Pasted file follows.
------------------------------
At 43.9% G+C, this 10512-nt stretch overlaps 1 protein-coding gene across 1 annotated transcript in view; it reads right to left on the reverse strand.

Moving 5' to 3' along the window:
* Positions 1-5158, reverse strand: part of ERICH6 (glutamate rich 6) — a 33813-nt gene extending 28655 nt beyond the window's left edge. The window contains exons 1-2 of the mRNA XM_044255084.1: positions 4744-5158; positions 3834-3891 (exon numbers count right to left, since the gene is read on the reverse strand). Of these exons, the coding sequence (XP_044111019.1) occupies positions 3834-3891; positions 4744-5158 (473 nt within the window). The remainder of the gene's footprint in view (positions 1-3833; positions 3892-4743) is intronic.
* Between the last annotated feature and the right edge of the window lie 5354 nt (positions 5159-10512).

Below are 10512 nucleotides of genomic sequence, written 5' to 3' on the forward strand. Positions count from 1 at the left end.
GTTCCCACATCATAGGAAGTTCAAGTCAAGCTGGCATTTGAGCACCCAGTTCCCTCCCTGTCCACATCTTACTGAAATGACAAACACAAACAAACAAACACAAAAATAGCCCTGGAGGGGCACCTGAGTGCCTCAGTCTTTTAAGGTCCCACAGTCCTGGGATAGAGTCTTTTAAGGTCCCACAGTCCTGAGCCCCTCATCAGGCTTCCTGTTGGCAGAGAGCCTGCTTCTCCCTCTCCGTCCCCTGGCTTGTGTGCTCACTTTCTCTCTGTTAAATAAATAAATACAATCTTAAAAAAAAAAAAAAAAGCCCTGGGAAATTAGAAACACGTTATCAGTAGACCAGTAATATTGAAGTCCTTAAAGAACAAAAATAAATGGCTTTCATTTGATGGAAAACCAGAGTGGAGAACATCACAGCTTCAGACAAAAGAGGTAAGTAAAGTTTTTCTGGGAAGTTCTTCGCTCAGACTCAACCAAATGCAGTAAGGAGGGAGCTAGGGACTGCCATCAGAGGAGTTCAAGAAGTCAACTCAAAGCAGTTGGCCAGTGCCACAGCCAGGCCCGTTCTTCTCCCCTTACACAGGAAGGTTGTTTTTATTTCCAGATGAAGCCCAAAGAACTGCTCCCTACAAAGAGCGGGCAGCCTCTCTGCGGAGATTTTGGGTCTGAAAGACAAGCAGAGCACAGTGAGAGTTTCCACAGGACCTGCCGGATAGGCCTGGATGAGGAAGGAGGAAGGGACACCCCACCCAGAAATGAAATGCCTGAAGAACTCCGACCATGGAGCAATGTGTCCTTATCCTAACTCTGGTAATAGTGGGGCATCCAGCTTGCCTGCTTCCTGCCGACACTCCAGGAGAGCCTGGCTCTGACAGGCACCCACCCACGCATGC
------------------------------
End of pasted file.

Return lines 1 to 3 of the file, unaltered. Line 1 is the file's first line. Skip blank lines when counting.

At 43.9% G+C, this 10512-nt stretch overlaps 1 protein-coding gene across 1 annotated transcript in view; it reads right to left on the reverse strand.

Moving 5' to 3' along the window:
* Positions 1-5158, reverse strand: part of ERICH6 (glutamate rich 6) — a 33813-nt gene extending 28655 nt beyond the window's left edge. The window contains exons 1-2 of the mRNA XM_044255084.1: positions 4744-5158; positions 3834-3891 (exon numbers count right to left, since the gene is read on the reverse strand). Of these exons, the coding sequence (XP_044111019.1) occupies positions 3834-3891; positions 4744-5158 (473 nt within the window). The remainder of the gene's footprint in view (positions 1-3833; positions 3892-4743) is intronic.